Do you ever find yourself craving sweet snacks? Like candy, cookies, donuts, or cake?
If you do, you’re not alone! I want to talk about sugar cravings, how they affect your brain, and ways you can start to wean yourself off of the sweet stuff!
OK, so let’s talk about SUGAR!
Just to be clear, I’m talking about foods with ADDED sugar like sweet drinks, baked treats, prepared foods (like breakfast cereals), ice cream, and candy.
I’m NOT talking about foods with natural sugar, like fruit.
Let me ask you a quick question…. Do you ever start the day off with a little sugar in your coffee or tea … or have cereal or other quick breakfast like a bagel or muffin?
If you do, you’re jumping on a sugar-craving cycle that will last all day!
Here’s something you should know: sugar lights up the same feedback loops in your brain as addictive drugs like cocaine. When you eat sugar, you literally get a shot of dopamine and other feel-good hormones, and that can make you crave even more.
Do you know how much you’re taking in?
Over time, you can lose track of how much sugar you actually take in during the course of a day.
The problem with that is, added sugar does pretty much NOTHING for you nutritionally. It may give you a short-lived jolt of energy, but you’ll regret that when you discover that in the long run it actually ends up making you feel more tired, and leaves you craving more.
You can end up in a cycle of eating sugar, which raises your blood sugar level so your body has to send out insulin to metabolize it … and that leaves you with lower blood sugar, which makes you tired and craving even MORE sugar.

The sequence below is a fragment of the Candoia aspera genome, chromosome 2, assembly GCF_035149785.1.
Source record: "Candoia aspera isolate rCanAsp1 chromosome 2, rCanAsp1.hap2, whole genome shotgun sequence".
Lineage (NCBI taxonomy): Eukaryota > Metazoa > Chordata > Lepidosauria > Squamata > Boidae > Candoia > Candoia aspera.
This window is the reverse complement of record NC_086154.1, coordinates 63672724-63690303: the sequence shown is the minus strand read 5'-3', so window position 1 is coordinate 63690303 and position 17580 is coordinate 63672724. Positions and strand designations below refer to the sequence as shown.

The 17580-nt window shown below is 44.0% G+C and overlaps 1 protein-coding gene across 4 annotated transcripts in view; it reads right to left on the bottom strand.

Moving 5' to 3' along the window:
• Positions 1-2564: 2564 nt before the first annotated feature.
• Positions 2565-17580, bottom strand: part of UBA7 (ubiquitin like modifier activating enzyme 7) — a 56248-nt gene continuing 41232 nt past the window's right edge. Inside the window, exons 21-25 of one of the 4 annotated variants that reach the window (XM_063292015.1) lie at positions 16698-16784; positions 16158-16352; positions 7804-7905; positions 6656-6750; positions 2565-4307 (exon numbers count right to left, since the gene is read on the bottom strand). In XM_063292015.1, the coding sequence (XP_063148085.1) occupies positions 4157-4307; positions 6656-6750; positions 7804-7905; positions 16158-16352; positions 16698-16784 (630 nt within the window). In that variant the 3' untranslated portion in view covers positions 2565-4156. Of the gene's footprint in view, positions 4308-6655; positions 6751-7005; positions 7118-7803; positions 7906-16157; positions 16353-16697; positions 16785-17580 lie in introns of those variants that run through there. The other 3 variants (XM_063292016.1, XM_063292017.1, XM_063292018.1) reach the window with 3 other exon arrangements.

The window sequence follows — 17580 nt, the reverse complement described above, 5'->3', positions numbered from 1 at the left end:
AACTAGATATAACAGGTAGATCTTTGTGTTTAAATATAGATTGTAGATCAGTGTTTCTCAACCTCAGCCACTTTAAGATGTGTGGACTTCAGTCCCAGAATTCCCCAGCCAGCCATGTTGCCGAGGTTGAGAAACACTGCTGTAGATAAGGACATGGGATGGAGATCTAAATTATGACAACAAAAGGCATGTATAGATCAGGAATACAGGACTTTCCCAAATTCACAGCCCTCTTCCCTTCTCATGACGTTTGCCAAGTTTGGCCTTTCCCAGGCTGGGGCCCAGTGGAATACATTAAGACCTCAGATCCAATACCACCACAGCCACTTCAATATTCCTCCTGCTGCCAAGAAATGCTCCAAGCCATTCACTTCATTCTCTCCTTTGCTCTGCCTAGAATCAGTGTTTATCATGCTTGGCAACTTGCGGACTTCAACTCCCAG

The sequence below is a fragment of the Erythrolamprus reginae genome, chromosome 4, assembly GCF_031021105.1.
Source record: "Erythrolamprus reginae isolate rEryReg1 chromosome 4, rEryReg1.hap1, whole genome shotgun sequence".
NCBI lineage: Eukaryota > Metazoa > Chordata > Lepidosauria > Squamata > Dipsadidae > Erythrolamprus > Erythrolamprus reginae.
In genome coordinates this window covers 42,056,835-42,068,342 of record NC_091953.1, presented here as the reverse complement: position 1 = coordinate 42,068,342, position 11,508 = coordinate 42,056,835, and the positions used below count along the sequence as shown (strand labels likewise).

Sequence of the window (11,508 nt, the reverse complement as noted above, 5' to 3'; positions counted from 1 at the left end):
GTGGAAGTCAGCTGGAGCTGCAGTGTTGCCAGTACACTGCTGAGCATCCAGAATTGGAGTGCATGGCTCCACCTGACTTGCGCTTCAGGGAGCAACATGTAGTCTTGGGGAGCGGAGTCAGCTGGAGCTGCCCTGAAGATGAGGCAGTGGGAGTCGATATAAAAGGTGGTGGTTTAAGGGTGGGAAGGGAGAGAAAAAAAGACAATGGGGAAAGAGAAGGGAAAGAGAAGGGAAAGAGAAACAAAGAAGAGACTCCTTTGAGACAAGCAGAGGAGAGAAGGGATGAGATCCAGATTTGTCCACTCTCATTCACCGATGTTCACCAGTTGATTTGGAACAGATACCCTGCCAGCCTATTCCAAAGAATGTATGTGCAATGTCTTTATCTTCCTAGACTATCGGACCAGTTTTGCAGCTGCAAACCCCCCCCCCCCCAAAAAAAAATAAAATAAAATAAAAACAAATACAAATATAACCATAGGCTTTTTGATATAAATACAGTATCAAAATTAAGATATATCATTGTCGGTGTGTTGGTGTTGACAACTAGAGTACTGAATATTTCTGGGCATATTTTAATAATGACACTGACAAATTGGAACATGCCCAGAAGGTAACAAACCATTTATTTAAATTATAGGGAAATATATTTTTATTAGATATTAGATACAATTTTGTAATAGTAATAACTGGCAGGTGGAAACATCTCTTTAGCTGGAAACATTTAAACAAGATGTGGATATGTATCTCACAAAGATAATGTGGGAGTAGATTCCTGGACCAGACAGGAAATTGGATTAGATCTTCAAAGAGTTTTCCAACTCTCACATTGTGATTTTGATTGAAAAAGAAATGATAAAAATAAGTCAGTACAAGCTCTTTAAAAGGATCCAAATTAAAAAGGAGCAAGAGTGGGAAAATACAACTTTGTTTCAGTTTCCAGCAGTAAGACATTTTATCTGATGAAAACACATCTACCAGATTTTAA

Over time this can add up to major health problems like insulin resistance, metabolic disease, inflammation, diabetes and a higher risk of other diseases.
Sugar craves sugar!
Have you ever felt a sugar “hangover” after eating something like cake or candy? It’s no joke. You feel tired, cranky, shaky and some people even say they notice their joints ache if they eat too much!
One way to know that you might want to consider cutting back on your sugar intake is if the idea of it makes you feel resistance. Like you REALLY don’t want to do it.
You know, like it will be too much work, or you wonder how you will get through the afternoon without a little sweet pick-me-up to keep you going.
I know firsthand how that feels! We’ve all been caught in that sugar cycle at one time or another… it’s hard to avoid in our grab-and-go culture. But cutting back is SO WORTH IT.
Once you make the transition to a lower-sugar diet you’ll feel so much better you’ll be amazed. Also, you’ll be shocked at how overly sweet some foods taste once your taste buds get back to normal!
If you are on the sugar roller coaster, getting off of it is truly liberating. One of the things that surprised me when I finally ditched the added sugar was how “even” I felt over the course of the day.
I had more constant energy and I generally felt more balanced. I hadn’t even realized how much my energy cycled up and down each day, and then one day after about a week without added sugar, I realized how much calmer and less stressed I was.
So, are you ready for the 5 different tips you can take to get off sugar?
Both work, but I’m definitely a fan of one versus the other.
Here’s the first way you can get off sugar, which I don’t necessarily recommend. Starting right now, right this minute, you rip off the Band-Aid and cut out all the added sugar.